Gareth Manning, Sunday Gleaner Reporter
Residents of Fairy Hill in Portland, through the Natural Resources Conservation Authority (NRCA) and a private attorney-at-law, have filed court actions to establish a right to access the Winnifred Beach in the parish. The cases are to be heard on August 8 and 13.
The residents, who use the Winnifred Beach,, are complaining bitterly over what they say is becoming a trend to deprive the public of access to the best beaches in Portland. The beach, which was taken over by the Urban Development Corporation (UDC) in 1976, is to be developed to include 29 residential lots and beach cottages, as well as conveniences at a charge.
According to attorney representing the Winnifred Beach Defence Committee, Marcus Goffe, there is an increasing trend to give away beaches for commercial development in Portland. The San San Beach and Blue Lagoon, for example - two of the parish's best - are now privately operated and can only be accessed by the public for a fee. Some fees, however, are being quoted in U.S. dollars, beyond what most residents can afford.
Both Goffe and the NRCA are maintaining that residents have a right, based on custom, to access the beach under the Prescription Act, meaning they can claim a right to access the beach if they have been using it for fishing, bathing or recreational purposes for 20 years or more.
Incorporate the people
Whilehe is not opposed to the development of the beach, Goffe is concerned about the inclusion of private cottages. "It would be better for the UDC to incorporate the people and maintain the beach as it is," he suggests. Furthermore, he wants the residents' prescriptive right to be included in the land title.
For 50-year-old Barbara Simpson, the beach provides the income that sends her four children to school. She is a one-stop vendor on the beach, selling from cigarettes to ackee and saltfish.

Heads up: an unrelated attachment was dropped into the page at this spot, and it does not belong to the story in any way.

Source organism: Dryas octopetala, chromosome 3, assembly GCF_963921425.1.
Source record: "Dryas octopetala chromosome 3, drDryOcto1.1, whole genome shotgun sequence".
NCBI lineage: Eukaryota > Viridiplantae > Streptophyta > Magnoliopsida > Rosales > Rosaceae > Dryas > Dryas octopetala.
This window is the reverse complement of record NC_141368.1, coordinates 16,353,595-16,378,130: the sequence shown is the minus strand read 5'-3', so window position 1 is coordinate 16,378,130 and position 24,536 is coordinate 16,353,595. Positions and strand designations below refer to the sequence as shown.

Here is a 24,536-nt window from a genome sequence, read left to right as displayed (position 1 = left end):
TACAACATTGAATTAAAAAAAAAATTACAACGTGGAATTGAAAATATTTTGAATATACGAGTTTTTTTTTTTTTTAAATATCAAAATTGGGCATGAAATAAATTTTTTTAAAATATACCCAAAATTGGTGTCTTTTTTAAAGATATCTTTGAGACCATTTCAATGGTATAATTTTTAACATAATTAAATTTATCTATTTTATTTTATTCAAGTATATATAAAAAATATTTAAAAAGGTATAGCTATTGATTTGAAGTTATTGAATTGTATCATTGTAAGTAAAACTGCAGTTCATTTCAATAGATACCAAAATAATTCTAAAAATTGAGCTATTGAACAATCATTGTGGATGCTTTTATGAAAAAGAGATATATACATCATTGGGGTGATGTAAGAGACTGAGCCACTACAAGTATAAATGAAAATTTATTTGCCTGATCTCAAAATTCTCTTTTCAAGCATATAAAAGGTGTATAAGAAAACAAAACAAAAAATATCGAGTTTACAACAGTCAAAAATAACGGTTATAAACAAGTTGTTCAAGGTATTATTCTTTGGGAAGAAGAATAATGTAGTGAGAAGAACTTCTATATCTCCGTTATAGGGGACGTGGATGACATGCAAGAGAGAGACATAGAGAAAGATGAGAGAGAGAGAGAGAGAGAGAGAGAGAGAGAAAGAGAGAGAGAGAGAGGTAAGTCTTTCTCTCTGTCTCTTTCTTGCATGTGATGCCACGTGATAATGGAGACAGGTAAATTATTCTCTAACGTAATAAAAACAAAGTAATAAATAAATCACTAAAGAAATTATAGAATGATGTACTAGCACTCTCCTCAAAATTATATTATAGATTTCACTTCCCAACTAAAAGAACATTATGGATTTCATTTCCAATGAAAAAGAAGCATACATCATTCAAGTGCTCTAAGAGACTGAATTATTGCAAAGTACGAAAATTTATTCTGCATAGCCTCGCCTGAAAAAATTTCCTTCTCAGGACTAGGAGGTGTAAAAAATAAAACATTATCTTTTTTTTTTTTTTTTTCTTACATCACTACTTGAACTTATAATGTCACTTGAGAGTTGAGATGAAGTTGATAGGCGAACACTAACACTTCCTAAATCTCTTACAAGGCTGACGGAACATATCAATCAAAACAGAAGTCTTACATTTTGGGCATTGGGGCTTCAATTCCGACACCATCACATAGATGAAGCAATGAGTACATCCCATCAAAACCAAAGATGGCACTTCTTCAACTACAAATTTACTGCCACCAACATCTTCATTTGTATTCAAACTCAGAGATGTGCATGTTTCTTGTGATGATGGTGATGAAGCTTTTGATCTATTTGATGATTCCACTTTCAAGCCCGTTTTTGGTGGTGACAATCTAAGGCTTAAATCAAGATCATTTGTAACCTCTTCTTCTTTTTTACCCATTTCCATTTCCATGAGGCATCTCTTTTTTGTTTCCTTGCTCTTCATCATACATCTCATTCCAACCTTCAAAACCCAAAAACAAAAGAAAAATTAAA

"Me born come see my father using the beach and my father is well in his 80s now," Simpson tells The Sunday Gleaner. "When them take it over and set it up for the big people, how fisherman going come in here?"
But the UDC maintains that the property will remain accessible to the public once development is complete.
"Our position in relation to Winnifred Beach is similar to other such public beaches which the UDC has developed and now maintains for the benefit of the public, including Long Bay Beach Park in Hanover, Ocho Rios Bay Beach in St. Ann, Bluefields Beach Park in Westmoreland and Fort Clarence Beach in St. Catherine," the corporation told The Sunday Gleaner in an emailed response to our queries.
"These developments reflect the UDC's general position to maintain public access to beaches and reflect the mandate of our minister to continue to develop beaches to which the public can have access," the UDC continued.
However, illegal vendors will not be accommodated on the beach once development is completed, the UDC stressed. It added, however, that opportunities for employment would be available to the evicted vendors during the construction period and when the property is in operation.